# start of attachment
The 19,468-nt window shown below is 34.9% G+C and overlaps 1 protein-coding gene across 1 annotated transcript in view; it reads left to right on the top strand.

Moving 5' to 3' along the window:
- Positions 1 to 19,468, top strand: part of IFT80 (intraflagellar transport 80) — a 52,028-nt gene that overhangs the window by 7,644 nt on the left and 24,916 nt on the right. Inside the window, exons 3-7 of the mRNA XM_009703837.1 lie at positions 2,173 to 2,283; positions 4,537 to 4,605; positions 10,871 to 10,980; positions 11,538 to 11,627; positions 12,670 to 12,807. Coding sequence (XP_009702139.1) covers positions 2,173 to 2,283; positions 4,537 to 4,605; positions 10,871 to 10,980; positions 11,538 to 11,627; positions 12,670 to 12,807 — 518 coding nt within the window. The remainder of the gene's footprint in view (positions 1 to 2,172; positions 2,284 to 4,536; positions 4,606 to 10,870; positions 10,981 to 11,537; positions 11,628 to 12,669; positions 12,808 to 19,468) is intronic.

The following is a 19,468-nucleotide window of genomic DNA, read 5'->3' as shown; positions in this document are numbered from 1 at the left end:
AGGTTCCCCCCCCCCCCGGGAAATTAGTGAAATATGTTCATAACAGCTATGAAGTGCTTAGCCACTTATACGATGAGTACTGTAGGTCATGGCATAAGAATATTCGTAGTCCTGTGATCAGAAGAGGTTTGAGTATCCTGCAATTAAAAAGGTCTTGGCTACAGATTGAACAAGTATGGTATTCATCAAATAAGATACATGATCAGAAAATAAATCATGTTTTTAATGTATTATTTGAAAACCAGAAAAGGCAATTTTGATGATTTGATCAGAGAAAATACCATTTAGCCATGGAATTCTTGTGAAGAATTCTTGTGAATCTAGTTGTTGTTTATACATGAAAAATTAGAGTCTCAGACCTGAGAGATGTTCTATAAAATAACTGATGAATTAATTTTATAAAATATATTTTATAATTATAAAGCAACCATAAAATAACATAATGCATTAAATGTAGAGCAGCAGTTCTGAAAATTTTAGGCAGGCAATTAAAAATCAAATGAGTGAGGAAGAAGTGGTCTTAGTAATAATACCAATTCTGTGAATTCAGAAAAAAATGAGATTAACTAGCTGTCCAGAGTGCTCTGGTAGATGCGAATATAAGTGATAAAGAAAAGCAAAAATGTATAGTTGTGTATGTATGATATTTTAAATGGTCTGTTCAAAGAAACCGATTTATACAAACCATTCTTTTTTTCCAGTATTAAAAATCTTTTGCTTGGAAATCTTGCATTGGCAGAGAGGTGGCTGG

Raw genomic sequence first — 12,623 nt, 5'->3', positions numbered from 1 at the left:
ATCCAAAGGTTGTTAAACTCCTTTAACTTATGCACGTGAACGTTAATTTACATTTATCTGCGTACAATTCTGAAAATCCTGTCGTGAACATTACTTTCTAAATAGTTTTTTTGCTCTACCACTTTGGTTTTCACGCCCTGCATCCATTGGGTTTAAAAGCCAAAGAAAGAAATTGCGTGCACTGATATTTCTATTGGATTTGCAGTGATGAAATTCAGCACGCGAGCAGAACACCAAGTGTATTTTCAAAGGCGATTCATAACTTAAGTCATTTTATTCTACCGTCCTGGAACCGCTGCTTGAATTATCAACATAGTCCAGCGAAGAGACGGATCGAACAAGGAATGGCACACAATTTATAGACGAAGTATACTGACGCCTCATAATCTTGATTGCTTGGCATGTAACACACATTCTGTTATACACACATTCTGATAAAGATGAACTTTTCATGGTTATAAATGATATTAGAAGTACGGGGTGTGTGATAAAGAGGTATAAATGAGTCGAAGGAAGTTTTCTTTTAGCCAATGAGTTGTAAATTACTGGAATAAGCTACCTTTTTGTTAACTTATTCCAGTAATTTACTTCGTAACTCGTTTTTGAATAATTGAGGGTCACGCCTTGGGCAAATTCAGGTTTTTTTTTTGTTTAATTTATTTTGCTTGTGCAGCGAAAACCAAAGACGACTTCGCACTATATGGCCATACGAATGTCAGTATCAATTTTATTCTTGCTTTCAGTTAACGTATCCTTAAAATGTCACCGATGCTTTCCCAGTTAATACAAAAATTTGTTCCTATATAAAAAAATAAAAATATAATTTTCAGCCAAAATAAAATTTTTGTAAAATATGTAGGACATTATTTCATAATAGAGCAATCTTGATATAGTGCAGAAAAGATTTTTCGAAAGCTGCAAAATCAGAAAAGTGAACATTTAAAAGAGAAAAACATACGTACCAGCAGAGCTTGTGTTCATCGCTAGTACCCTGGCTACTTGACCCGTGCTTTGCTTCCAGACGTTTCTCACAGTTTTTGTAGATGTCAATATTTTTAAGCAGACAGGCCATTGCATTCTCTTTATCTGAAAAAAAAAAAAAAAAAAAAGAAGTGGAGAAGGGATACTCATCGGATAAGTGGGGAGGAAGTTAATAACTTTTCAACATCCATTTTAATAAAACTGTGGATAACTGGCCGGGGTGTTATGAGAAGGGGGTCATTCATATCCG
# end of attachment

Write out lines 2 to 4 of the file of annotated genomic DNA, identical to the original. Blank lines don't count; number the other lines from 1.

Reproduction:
Moving 5' to 3' along the window:
- Positions 1 to 19,468, top strand: part of IFT80 (intraflagellar transport 80) — a 52,028-nt gene that overhangs the window by 7,644 nt on the left and 24,916 nt on the right. Inside the window, exons 3-7 of the mRNA XM_009703837.1 lie at positions 2,173 to 2,283; positions 4,537 to 4,605; positions 10,871 to 10,980; positions 11,538 to 11,627; positions 12,670 to 12,807. Coding sequence (XP_009702139.1) covers positions 2,173 to 2,283; positions 4,537 to 4,605; positions 10,871 to 10,980; positions 11,538 to 11,627; positions 12,670 to 12,807 — 518 coding nt within the window. The remainder of the gene's footprint in view (positions 1 to 2,172; positions 2,284 to 4,536; positions 4,606 to 10,870; positions 10,981 to 11,537; positions 11,628 to 12,669; positions 12,808 to 19,468) is intronic.

The following is a 19,468-nucleotide window of genomic DNA, read 5'->3' as shown; positions in this document are numbered from 1 at the left end: